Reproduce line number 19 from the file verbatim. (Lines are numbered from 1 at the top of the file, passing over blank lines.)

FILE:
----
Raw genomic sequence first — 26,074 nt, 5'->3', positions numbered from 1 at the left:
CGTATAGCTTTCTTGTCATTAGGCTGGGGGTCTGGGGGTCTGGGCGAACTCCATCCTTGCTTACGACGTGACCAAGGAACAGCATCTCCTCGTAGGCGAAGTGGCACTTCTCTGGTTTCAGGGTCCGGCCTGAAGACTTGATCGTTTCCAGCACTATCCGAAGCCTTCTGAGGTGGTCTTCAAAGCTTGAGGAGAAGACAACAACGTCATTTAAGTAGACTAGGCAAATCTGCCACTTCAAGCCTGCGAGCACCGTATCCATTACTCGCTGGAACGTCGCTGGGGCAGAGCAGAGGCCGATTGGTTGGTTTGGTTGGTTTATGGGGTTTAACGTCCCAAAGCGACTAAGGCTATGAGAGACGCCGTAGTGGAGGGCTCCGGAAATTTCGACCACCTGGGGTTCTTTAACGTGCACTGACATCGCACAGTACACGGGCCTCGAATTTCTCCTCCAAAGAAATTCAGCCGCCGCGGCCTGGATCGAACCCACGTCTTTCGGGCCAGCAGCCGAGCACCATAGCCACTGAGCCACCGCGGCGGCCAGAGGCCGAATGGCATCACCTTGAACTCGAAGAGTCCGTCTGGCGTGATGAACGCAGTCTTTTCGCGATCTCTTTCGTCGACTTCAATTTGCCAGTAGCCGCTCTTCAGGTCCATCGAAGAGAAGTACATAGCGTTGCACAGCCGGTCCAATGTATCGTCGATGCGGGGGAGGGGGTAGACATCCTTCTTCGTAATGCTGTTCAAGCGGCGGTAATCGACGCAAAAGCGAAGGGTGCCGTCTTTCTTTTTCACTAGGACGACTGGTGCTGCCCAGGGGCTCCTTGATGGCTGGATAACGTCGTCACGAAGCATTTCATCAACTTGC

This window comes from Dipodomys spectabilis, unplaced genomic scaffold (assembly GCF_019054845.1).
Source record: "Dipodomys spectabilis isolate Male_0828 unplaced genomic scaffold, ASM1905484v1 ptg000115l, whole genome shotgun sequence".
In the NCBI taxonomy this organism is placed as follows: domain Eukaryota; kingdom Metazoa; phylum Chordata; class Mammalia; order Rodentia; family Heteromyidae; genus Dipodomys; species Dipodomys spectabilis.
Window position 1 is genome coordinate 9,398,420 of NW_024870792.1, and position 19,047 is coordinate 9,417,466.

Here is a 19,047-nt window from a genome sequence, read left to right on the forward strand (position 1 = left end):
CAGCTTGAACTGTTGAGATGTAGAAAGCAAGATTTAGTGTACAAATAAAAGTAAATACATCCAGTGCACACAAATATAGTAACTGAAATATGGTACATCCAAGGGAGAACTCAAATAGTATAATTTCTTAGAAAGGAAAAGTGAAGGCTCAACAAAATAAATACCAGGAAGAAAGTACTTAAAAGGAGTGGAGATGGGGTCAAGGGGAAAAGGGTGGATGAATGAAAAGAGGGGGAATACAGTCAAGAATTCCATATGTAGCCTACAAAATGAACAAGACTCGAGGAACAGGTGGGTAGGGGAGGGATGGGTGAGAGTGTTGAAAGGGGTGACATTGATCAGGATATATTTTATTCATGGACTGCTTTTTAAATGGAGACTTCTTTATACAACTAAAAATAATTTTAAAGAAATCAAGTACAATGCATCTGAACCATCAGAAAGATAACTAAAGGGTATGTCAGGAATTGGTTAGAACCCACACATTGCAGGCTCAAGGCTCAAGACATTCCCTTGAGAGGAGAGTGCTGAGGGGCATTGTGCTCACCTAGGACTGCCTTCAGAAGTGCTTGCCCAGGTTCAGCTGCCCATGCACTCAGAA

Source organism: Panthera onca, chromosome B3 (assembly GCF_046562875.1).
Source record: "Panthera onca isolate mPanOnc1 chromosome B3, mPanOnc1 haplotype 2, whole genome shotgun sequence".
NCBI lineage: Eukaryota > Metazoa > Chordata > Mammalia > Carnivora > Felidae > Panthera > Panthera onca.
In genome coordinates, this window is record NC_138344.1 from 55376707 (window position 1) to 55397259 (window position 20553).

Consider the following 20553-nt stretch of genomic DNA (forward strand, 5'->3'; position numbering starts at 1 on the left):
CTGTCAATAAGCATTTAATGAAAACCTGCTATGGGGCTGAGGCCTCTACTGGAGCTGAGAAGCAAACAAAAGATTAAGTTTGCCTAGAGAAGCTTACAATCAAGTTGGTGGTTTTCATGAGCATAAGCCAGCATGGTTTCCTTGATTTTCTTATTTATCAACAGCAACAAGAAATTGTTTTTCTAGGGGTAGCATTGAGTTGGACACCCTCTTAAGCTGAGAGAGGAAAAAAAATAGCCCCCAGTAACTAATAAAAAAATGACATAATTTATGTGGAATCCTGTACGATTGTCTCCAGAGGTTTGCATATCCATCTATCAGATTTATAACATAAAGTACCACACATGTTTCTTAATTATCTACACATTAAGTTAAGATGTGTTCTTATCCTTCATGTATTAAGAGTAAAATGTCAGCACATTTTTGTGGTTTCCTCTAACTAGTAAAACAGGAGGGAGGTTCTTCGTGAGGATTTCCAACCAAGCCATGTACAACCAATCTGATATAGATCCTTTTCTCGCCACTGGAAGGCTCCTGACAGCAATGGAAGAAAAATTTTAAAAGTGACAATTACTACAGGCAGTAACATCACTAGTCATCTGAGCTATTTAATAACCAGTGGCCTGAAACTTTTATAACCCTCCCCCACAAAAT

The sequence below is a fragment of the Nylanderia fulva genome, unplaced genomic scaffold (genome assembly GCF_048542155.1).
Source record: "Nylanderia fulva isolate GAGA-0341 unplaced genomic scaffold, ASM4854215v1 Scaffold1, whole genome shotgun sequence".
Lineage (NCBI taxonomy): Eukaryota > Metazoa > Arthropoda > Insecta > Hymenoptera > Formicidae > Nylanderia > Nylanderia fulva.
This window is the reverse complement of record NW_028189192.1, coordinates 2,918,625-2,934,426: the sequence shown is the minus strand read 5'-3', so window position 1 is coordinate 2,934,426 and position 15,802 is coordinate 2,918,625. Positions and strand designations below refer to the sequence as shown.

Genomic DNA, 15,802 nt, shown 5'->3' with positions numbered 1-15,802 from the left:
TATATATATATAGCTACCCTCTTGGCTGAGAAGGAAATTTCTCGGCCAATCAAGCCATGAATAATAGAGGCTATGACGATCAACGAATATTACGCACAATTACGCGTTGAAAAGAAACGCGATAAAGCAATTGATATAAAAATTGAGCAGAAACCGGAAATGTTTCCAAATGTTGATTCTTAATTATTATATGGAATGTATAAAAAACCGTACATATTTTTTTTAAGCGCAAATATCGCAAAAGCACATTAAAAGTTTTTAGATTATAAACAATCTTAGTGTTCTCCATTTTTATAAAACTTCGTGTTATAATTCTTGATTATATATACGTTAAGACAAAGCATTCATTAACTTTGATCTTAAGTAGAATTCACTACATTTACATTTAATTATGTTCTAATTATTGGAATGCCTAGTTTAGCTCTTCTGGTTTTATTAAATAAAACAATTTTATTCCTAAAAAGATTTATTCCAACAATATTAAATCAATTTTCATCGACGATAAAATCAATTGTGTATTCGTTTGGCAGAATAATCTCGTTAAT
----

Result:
Genomic DNA, 15,802 nt, shown 5'->3' with positions numbered 1-15,802 from the left: